What Is Anti Matter?
We see things around us made of regular matter all the time. Your clothes, your books, a guitar, a football – everything can essentially be broken down into fundamental constituents – protons, neutrons and electrons, along with other quirky particles with short lifetimes. And everything we study in physics depends on interaction of all this “regular” matter. But this matter has a twin too – which we don’t see in day to day life. It looks identical to matter in, and when it comes in contact with matter, they annihilate each other. This evil twin has a name – Anti Matter.
Well, not necessarily evil, but anti-matter does do the job of destroying our regular matter and converting it into Energy. While such a thing would be considered blasphemous by Newtonian scientists, we know that Einstein took care of this. He showed that matter and energy can indeed be converted from one form to another, by formulating the most famous equation in the history of physics, E = mc2.
Anti-matter is often said to be regular matter traveling backwards in Time. While it sounds a bit weird, the first discovery of the positron made Carl Anderson, the first person to observe anti-matter, also think that is was just an electron traveling backwards in time. In Feynman Diagrams too, anti-particles are represented as particles traveling backwards in time. Anti-matter is identical to matter in almost every other sense – they have the same mass, same shape, and undergo kinda similar decays and interactions. The only difference is in the charge, or to be more technically correct, the quantum numbers of the particles.
Every particle has a set of numbers that defines all properties of the particle, and they are called the Quantum Numbers of the particle. For instance, every particle has a charge, a spin, and something called an Iso spin. Other than that, leptons have a Lepton Number that is conserved in reactions, baryons have a Baryon Number, and so on. The quantum numbers for a particle are just the negative of the quantum numbers of the anti-particle.
Let us take an electron, for instance. The anti-particle of the electron is an anti-electron, or as historically named, a positron. Since an electron has a charge of -e, the positron has a charge of +e. If the electron spin is -1/2, the positron spin will be +1/2. This applies to all properties of the particle, except mass, as there is no negative mass possible.
Anti-particles were first theorized by Dirac, after formulation of the Dirac Relativistic Wave equation for spin – 1/2 particles. Dirac observed that the solution to this wave equation was in the form of a 4 – component spinor, and hence had 4 possible solutions. Of these, 2 solutions had a negative energy state.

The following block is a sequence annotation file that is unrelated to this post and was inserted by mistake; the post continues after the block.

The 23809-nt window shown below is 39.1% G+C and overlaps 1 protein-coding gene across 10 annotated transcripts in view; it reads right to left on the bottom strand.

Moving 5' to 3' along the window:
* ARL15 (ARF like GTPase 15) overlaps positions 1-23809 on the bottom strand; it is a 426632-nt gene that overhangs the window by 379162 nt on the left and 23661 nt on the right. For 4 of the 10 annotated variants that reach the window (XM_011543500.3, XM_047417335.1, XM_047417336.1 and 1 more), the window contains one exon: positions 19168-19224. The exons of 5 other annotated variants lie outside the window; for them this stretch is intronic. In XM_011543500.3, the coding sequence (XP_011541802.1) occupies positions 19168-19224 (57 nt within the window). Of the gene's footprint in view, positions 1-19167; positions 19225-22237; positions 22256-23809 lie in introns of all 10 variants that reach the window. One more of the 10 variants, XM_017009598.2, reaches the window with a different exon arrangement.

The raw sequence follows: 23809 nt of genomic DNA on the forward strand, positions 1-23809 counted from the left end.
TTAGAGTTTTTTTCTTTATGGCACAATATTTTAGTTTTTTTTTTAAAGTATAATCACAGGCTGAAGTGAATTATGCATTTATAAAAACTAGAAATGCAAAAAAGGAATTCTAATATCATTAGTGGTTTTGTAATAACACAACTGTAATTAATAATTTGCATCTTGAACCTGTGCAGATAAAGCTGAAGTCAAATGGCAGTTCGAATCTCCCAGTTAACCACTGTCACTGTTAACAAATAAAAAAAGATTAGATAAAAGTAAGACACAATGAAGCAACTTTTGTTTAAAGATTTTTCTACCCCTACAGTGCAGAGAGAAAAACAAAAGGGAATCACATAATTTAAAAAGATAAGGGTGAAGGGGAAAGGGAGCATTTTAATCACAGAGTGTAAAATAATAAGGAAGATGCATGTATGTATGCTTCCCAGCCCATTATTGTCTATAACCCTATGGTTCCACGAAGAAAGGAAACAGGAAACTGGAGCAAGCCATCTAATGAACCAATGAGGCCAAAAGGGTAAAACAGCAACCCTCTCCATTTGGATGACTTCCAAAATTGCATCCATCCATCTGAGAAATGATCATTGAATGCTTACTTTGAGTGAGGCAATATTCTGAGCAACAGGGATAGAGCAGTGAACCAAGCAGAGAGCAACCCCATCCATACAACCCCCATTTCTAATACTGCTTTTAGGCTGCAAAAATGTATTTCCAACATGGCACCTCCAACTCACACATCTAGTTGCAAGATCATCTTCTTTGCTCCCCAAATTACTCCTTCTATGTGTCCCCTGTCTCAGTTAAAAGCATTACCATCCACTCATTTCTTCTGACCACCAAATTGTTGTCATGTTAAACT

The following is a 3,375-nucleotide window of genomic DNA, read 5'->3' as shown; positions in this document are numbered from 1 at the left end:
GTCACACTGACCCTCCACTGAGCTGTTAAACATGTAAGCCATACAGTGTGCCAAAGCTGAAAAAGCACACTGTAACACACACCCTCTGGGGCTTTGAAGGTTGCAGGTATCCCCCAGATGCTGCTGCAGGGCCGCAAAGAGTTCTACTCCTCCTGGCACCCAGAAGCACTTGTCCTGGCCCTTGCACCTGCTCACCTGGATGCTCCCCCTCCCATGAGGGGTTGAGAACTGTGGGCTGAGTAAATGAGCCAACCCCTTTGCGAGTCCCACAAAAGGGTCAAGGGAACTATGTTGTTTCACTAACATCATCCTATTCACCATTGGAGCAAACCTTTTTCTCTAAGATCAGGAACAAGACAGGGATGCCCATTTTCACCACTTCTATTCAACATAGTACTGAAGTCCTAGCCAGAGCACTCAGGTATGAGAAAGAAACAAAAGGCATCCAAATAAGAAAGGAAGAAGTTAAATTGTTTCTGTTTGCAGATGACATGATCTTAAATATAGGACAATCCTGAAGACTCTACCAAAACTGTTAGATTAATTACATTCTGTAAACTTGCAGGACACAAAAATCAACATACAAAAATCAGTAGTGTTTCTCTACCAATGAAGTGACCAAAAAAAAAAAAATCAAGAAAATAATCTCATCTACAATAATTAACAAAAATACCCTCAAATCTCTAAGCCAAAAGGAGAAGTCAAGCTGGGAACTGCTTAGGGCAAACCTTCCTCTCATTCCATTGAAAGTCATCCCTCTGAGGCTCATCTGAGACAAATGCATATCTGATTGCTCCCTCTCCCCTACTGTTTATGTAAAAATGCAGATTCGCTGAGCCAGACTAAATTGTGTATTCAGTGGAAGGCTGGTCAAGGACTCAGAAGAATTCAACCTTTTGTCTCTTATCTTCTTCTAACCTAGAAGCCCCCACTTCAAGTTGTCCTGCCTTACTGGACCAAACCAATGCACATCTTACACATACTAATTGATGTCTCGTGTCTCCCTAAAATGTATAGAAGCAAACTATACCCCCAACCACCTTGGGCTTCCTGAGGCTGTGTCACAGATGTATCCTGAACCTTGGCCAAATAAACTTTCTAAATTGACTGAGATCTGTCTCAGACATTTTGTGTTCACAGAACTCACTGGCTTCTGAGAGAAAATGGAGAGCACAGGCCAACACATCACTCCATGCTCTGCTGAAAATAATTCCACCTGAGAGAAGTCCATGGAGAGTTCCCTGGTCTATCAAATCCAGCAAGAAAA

The Dirac Equation in terms of the 4 – component spinor.
Rather than seeing it as a flaw in the theory, Dirac hypothesized that these negative energy states corresponded to anti-particles. Dirac explained his theory for electrons and proposed the Electron Sea – an infinite sea of electrons with negative energies. This was an essential addition. Without the sea, if a negative energy state was stable, then every electron would keep falling into lower energy states forever. Since electrons obey the Pauli Exclusion Principle, they cannot be in the same state as the electrons in the sea. If, in case, an electron from the sea gains some energy and becomes a positive energy electron, there is now a hole left where the electron was. This hole was the supposed anti-particle of the electron – the positron.
While not entirely accurate, this was the first consistent model of existence of anti-matter. In 1932, Carl Anderson found the first ever anti-particle – the positron. Dirac’s hypothesis, was once and for all, proven to be accurate.
The trail initially looked like an electron traveling backwards in time, but Carl Anderson proposed it to be a positron.
Today, we can produce anti-matter in large quantities. Anti-matter is produced by a process called Pair Production. Einstein’s equation shows that energy can be converted into mass, but it has to be in the form of a matter – anti-matter pair. These are produced at very high energies in particle accelerators, and then can be trapped and studied.
But why particle accelerators? Why don’t we see anti-matter around us in the Universe?
This is one of the most challenging questions in research today – The Baryon Asymmetry. If the Universe was born out of nothing, then matter and anti-matter must have been produced in the same amount. If this happened, they would instantly annihilate each other, releasing tremendous energy. This would mean that matter would simply not exist, neither would stars, neither would galaxies, neither would planets, and, well, us.
But all of this does exist. Somehow, we observe that matter was apparently slightly more abundant in the earlier Universe. So while all the anti-matter got annihilated, some regular matter still remained. Why the Universe supposedly favour matter over anti-matter is a question we don’t know the answer to yet.
What we do know is that anti-matter exists, and thanks to the work of Dirac and his subsequent researchers, we know how it behaves. We can only hope that in the subsequent years, this last piece of the anti-matter puzzle gets resolved too.